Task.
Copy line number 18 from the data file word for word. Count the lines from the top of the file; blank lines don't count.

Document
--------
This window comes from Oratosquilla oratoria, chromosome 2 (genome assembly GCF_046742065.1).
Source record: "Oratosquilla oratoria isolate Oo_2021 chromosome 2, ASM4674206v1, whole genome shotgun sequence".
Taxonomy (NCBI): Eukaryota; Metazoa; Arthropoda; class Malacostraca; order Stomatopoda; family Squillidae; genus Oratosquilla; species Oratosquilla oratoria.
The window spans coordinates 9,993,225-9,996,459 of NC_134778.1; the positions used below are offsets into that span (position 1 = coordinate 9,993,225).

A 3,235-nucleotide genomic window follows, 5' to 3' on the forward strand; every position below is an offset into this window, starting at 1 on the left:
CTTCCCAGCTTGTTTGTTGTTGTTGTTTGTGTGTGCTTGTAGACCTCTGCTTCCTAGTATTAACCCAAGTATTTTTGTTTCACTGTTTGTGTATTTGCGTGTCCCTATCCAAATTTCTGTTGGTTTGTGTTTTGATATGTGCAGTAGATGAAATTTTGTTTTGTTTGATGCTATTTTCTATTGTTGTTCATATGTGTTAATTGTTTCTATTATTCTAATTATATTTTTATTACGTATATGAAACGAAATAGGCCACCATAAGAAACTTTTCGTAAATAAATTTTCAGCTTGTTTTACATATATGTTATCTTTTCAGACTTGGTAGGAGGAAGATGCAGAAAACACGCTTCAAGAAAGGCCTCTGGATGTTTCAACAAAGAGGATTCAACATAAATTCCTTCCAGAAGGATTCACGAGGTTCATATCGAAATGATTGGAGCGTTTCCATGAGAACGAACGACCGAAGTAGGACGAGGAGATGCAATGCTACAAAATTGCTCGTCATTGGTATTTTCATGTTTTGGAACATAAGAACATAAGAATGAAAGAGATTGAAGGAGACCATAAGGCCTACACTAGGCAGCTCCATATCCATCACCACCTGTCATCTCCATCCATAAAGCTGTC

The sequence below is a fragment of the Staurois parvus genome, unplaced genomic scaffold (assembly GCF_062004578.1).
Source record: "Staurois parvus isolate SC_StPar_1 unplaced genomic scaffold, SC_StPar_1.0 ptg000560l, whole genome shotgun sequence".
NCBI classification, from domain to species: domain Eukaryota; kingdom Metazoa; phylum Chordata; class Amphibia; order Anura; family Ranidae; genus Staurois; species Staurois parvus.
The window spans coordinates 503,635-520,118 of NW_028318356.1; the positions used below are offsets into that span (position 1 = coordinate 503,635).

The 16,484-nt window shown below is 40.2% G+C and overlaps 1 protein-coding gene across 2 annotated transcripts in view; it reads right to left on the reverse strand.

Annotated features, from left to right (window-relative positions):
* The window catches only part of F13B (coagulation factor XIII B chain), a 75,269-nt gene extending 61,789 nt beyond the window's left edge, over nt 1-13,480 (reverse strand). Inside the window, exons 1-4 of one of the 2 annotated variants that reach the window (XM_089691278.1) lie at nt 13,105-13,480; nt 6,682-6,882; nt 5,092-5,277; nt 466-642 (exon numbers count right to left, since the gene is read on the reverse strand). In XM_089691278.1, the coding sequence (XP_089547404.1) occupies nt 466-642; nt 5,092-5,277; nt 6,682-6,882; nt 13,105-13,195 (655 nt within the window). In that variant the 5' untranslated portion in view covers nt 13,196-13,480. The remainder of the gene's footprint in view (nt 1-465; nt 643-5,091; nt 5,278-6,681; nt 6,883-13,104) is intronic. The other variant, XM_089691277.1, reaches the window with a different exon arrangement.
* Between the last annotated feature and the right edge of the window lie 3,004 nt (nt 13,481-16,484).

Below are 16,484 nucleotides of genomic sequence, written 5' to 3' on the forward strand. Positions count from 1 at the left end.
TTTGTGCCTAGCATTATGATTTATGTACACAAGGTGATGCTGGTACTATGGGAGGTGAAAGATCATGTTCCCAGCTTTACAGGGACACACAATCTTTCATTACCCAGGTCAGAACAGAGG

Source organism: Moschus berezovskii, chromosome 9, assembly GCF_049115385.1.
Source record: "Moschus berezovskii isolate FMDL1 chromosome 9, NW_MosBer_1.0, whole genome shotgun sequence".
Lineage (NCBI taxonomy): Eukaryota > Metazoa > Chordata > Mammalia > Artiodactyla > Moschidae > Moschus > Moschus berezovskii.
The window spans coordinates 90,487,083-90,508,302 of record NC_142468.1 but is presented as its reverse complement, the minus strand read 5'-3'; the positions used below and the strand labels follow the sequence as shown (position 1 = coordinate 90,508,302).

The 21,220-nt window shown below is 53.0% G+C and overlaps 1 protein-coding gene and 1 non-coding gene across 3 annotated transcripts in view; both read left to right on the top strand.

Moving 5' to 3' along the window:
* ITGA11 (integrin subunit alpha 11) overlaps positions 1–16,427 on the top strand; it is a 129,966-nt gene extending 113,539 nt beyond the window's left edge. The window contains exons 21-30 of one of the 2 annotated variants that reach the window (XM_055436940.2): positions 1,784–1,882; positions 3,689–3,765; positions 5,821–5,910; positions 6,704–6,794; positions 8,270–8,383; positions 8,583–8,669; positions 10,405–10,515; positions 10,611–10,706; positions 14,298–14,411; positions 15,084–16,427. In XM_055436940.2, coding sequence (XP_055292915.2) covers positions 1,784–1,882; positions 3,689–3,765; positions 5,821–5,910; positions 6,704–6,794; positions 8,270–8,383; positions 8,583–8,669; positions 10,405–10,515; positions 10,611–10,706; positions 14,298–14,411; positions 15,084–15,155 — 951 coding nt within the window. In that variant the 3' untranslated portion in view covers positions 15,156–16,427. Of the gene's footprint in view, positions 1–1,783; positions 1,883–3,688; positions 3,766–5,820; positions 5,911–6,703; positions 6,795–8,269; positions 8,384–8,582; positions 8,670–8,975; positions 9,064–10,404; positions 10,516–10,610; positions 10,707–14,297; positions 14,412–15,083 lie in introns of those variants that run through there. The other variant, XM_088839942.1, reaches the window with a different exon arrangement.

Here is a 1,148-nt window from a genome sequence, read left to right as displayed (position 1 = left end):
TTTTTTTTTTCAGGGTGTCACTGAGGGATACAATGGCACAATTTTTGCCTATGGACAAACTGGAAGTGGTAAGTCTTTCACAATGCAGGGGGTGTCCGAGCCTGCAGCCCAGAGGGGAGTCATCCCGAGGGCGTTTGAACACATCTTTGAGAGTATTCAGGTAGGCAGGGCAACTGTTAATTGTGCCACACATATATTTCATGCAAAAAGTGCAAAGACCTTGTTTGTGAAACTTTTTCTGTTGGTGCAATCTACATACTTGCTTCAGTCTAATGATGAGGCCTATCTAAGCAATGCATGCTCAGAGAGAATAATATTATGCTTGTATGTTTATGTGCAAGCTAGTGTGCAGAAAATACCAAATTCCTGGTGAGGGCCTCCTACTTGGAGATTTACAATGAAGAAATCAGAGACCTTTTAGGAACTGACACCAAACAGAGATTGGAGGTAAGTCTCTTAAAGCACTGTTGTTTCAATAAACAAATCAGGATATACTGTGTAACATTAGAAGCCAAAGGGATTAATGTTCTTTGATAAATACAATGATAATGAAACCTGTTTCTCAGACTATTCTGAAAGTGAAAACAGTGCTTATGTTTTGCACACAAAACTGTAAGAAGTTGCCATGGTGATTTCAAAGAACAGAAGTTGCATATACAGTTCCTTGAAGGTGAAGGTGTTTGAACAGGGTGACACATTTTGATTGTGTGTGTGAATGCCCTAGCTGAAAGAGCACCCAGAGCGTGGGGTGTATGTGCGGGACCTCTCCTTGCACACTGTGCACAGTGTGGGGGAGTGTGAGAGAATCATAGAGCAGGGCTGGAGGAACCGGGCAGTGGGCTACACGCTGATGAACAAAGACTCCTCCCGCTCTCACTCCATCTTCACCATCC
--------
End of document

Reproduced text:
Source record: "Moschus berezovskii isolate FMDL1 chromosome 9, NW_MosBer_1.0, whole genome shotgun sequence".